May/June 2018 • Vol. XL No. 3 Nature's (Human) Nature |

Introduction: Nature’s (Human) Nature

It's July 30, 2017, as I start taking notes for the present introduction to "Nature's (Human) Nature." It is December 1, 2017, when I finish. Four months. During this time, with more than 350 thousand births each day, according to the US Census Bureau, and about half as many deaths, we have added twenty-eight million human beings, give or take, to our gasping planet. That's about eighty-four million people in the past year. By another count we have added, in the one year since our last "Nature's Nature" feature, between seventy-five million and eighty-five million more of us. In fact, I have compared many sources—from the World Bank to Wikipedia, the US Census Bureau to the United Nations—and while no statistic is quite the same as another, the ballpark average is sufficient for my purposes here. Let's add another fact. The United Nations reports that more than 55 percent of the current human global population now lives in urban areas. Once upon a time we emerged from the wa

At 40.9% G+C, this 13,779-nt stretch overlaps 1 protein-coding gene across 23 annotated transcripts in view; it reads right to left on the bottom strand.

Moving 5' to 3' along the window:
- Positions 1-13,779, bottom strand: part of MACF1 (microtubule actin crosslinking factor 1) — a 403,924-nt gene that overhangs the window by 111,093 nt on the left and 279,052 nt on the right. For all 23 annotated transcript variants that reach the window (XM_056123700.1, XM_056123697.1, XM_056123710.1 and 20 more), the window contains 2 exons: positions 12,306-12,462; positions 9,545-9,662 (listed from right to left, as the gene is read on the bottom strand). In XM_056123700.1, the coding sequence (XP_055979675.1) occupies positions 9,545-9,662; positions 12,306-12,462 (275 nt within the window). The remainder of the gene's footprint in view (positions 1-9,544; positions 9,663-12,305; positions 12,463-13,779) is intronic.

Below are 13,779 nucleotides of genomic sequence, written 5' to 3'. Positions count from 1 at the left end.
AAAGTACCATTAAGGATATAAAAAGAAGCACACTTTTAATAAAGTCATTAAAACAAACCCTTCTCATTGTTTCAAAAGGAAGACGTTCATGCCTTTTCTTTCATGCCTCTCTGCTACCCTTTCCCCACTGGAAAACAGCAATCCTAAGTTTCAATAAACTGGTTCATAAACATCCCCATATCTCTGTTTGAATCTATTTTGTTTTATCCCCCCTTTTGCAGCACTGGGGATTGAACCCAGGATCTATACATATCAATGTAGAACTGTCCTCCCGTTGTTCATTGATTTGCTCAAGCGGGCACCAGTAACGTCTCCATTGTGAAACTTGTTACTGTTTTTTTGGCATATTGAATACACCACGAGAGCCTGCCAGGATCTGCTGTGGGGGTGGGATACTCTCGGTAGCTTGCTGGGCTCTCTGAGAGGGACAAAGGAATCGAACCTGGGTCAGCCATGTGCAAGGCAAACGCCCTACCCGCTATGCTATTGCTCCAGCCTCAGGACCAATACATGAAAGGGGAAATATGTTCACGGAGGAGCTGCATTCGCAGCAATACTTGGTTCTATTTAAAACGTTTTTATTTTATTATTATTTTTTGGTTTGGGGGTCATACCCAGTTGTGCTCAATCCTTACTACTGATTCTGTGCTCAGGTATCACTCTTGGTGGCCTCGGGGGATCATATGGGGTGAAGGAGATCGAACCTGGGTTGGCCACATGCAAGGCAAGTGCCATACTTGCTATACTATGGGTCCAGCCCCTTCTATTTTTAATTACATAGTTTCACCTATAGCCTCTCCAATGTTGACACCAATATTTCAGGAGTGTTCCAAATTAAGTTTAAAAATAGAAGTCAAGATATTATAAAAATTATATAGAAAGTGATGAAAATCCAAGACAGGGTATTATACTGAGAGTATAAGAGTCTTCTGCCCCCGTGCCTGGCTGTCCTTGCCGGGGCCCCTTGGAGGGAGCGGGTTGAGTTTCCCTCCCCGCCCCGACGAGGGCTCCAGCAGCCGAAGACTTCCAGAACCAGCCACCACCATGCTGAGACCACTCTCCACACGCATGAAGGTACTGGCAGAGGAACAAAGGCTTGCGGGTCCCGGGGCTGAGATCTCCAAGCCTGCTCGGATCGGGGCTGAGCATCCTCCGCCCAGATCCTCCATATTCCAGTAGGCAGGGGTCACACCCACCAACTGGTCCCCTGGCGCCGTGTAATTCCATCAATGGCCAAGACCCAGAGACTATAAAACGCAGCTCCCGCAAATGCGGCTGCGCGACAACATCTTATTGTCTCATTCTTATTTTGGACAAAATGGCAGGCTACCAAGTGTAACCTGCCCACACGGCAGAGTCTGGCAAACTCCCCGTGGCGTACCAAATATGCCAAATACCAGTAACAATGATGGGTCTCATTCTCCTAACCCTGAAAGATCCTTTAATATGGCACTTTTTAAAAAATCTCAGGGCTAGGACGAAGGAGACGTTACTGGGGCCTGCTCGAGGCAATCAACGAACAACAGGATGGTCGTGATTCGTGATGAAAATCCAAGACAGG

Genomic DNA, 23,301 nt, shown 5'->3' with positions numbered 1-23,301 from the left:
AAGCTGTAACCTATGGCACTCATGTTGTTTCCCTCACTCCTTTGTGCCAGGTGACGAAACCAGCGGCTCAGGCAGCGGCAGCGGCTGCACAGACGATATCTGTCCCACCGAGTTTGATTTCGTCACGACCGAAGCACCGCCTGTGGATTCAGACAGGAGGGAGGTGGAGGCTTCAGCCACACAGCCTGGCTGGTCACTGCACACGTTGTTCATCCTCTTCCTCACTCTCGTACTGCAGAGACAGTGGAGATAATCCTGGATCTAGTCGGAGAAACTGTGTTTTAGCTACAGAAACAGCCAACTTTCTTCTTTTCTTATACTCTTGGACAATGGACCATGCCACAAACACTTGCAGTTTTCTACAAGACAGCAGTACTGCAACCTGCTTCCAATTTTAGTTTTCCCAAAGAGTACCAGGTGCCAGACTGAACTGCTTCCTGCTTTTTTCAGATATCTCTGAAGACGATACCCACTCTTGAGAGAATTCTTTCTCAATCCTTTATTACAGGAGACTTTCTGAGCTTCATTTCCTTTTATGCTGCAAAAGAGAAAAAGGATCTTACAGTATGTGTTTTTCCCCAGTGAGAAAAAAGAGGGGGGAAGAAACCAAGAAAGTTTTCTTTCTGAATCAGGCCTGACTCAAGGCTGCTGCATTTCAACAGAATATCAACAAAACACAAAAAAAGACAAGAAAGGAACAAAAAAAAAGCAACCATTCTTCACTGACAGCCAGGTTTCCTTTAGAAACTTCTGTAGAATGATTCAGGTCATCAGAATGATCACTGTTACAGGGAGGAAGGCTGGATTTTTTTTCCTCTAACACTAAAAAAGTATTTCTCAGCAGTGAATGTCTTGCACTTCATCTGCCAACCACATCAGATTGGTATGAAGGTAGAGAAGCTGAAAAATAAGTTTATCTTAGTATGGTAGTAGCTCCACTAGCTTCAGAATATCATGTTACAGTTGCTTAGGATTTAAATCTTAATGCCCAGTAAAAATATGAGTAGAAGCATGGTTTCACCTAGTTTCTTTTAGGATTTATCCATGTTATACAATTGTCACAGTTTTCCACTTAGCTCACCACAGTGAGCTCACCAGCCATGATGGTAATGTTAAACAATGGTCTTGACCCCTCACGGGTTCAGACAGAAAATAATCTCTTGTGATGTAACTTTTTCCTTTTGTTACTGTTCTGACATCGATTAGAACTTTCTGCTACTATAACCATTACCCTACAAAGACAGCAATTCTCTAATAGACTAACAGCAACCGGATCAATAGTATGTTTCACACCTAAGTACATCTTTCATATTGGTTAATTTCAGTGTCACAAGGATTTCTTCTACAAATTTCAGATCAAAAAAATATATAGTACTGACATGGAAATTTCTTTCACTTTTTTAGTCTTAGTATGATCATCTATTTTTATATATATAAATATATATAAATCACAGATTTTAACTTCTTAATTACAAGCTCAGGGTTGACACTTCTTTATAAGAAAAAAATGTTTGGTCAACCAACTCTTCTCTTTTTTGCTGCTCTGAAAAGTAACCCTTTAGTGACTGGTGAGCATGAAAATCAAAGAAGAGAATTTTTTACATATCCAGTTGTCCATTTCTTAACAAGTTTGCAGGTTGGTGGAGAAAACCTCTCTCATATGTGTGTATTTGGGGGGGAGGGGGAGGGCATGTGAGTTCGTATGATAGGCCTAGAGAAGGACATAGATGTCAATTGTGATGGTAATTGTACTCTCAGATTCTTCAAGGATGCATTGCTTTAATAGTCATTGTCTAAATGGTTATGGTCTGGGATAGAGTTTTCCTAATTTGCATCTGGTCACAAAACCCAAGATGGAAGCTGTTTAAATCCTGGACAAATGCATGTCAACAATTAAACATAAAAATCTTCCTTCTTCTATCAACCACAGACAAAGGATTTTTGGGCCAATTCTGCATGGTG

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David Baker is the author or editor of many books of poetry and criticism. His latest collection of poems, Whale Fall, was published by W. W. Norton in July 2022. Baker taught at Kenyon 1983–84 and began a long association with The Kenyon Review then, including service for more than twenty-five years as poetry editor. He continues to curate the magazine’s annual environmental feature, “Nature’s Nature.” Baker is emeritus professor of English at Denison University, in Granville, Ohio, where he offers two classes each spring semester.

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